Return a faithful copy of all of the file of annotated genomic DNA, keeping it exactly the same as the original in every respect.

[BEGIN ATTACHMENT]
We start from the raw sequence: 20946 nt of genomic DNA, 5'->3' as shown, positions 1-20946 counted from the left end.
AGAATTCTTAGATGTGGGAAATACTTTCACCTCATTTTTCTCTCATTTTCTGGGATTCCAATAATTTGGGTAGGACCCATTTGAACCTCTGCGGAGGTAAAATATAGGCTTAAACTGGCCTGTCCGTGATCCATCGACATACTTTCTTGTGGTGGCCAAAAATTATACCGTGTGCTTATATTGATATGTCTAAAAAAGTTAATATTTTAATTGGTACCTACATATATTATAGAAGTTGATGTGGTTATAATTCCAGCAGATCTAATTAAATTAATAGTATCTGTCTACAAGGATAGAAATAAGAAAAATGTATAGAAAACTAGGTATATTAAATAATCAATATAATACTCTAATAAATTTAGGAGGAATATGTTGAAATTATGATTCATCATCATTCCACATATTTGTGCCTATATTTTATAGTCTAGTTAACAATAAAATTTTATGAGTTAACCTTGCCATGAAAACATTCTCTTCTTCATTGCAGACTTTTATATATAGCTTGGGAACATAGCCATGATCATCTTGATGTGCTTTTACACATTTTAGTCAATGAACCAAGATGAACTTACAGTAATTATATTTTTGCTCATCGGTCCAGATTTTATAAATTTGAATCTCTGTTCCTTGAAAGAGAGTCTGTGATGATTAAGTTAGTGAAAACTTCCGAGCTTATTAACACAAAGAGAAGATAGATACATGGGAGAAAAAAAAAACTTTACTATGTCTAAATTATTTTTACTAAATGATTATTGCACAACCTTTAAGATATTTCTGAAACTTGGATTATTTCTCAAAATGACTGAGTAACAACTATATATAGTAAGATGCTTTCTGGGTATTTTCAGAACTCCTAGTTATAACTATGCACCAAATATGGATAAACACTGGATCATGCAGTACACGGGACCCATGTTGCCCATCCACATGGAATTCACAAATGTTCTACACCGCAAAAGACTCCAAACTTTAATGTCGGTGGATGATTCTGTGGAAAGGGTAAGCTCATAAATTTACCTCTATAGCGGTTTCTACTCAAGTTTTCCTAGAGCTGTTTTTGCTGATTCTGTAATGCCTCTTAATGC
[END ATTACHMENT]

We start from the raw sequence: 20946 nt of genomic DNA, 5'->3' as shown, positions 1-20946 counted from the left end.
AGAATTCTTAGATGTGGGAAATACTTTCACCTCATTTTTCTCTCATTTTCTGGGATTCCAATAATTTGGGTAGGACCCATTTGAACCTCTGCGGAGGTAAAATATAGGCTTAAACTGGCCTGTCCGTGATCCATCGACATACTTTCTTGTGGTGGCCAAAAATTATACCGTGTGCTTATATTGATATGTCTAAAAAAGTTAATATTTTAATTGGTACCTACATATATTATAGAAGTTGATGTGGTTATAATTCCAGCAGATCTAATTAAATTAATAGTATCTGTCTACAAGGATAGAAATAAGAAAAATGTATAGAAAACTAGGTATATTAAATAATCAATATAATACTCTAATAAATTTAGGAGGAATATGTTGAAATTATGATTCATCATCATTCCACATATTTGTGCCTATATTTTATAGTCTAGTTAACAATAAAATTTTATGAGTTAACCTTGCCATGAAAACATTCTCTTCTTCATTGCAGACTTTTATATATAGCTTGGGAACATAGCCATGATCATCTTGATGTGCTTTTACACATTTTAGTCAATGAACCAAGATGAACTTACAGTAATTATATTTTTGCTCATCGGTCCAGATTTTATAAATTTGAATCTCTGTTCCTTGAAAGAGAGTCTGTGATGATTAAGTTAGTGAAAACTTCCGAGCTTATTAACACAAAGAGAAGATAGATACATGGGAGAAAAAAAAAACTTTACTATGTCTAAATTATTTTTACTAAATGATTATTGCACAACCTTTAAGATATTTCTGAAACTTGGATTATTTCTCAAAATGACTGAGTAACAACTATATATAGTAAGATGCTTTCTGGGTATTTTCAGAACTCCTAGTTATAACTATGCACCAAATATGGATAAACACTGGATCATGCAGTACACGGGACCCATGTTGCCCATCCACATGGAATTCACAAATGTTCTACACCGCAAAAGACTCCAAACTTTAATGTCGGTGGATGATTCTGTGGAAAGGGTAAGCTCATAAATTTACCTCTATAGCGGTTTCTACTCAAGTTTTCCTAGAGCTGTTTTTGCTGATTCTGTAATGCCTCTTAATGC